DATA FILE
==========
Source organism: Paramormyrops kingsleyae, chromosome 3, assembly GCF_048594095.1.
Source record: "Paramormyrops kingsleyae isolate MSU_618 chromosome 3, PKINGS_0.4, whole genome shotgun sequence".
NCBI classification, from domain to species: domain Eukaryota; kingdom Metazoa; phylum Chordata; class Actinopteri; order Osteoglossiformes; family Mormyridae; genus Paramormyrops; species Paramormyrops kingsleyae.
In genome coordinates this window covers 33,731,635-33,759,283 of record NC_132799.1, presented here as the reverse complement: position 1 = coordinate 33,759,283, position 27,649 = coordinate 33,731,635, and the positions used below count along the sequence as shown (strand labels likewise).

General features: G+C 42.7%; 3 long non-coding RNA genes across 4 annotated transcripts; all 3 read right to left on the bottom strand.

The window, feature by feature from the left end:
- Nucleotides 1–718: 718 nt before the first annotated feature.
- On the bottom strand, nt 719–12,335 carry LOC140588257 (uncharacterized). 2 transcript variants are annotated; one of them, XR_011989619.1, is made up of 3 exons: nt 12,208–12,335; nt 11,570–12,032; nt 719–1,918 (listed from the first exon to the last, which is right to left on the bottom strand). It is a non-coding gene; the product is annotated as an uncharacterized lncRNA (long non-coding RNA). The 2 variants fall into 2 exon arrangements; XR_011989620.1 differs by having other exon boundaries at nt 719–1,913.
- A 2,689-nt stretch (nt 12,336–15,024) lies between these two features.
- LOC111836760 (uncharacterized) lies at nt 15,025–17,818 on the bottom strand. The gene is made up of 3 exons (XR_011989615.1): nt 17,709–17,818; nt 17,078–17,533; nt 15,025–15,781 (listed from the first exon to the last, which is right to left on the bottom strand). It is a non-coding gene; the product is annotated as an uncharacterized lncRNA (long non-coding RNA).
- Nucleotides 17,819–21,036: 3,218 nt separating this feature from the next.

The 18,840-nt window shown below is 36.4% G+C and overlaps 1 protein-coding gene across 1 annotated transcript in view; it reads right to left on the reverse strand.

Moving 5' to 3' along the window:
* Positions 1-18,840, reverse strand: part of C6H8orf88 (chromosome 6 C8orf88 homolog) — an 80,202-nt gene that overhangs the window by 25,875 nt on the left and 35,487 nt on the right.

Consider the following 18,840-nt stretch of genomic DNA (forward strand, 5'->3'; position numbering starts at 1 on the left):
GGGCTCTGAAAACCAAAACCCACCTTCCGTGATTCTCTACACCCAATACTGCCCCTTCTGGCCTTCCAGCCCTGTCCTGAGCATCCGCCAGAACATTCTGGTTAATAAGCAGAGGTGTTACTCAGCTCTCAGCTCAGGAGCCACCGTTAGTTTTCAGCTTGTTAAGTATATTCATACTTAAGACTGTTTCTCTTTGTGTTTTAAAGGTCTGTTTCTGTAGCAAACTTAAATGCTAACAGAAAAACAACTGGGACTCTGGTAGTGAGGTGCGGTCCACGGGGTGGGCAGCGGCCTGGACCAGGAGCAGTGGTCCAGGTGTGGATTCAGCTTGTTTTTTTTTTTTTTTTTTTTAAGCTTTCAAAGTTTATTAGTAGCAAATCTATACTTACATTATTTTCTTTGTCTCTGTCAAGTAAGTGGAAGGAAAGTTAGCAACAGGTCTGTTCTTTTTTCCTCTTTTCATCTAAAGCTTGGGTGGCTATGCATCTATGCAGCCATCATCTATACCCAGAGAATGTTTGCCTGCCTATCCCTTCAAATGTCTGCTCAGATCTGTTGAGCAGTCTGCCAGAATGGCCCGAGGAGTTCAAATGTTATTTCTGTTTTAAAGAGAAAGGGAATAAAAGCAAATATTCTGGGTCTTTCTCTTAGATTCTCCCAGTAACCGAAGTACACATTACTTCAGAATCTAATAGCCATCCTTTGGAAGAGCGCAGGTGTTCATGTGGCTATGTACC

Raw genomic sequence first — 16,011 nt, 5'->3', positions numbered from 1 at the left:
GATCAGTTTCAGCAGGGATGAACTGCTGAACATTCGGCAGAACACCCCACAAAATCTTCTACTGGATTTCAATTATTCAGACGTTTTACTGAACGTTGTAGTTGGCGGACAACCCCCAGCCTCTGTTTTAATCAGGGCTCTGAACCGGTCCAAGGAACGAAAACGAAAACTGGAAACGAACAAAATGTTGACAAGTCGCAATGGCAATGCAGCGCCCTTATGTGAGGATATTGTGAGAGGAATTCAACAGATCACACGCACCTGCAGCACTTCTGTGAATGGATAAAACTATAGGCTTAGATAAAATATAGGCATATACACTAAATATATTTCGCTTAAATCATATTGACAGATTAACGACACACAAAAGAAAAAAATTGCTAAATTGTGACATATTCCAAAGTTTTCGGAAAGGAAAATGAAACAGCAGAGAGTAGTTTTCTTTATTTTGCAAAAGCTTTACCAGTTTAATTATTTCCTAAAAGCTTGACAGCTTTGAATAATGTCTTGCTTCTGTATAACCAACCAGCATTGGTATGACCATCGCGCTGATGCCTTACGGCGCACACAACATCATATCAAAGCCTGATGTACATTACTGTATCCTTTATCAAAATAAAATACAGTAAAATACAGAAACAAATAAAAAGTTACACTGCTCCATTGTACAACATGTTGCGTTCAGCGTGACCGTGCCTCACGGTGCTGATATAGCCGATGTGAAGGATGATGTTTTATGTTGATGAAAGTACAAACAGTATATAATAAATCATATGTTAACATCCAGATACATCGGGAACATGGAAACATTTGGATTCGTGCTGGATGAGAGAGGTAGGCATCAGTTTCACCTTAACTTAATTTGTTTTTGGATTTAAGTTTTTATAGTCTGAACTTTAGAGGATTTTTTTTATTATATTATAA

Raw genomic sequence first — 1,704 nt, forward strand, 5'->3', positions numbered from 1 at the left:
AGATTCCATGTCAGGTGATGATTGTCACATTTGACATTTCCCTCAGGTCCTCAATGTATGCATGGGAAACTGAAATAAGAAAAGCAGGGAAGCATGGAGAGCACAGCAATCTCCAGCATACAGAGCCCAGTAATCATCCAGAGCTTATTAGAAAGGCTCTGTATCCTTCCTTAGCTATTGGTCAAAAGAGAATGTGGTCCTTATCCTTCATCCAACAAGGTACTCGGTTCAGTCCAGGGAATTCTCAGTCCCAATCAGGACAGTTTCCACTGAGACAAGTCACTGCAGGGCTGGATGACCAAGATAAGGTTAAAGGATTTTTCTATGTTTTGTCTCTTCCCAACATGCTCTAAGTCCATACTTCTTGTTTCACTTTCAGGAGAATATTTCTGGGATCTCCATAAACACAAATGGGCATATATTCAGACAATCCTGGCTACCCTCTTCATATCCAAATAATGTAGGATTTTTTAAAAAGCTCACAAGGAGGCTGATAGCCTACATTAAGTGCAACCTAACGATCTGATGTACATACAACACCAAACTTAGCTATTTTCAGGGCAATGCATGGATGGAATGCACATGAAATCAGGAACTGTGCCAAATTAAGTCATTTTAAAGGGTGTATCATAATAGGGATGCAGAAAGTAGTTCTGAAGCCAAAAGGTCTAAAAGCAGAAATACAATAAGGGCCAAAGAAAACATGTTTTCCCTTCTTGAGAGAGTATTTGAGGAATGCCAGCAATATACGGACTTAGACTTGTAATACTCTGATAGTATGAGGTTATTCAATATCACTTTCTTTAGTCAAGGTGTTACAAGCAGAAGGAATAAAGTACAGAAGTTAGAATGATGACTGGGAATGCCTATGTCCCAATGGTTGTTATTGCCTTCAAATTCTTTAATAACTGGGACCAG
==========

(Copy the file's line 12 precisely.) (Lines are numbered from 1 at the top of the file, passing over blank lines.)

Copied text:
The 18,840-nt window shown below is 36.4% G+C and overlaps 1 protein-coding gene across 1 annotated transcript in view; it reads right to left on the reverse strand.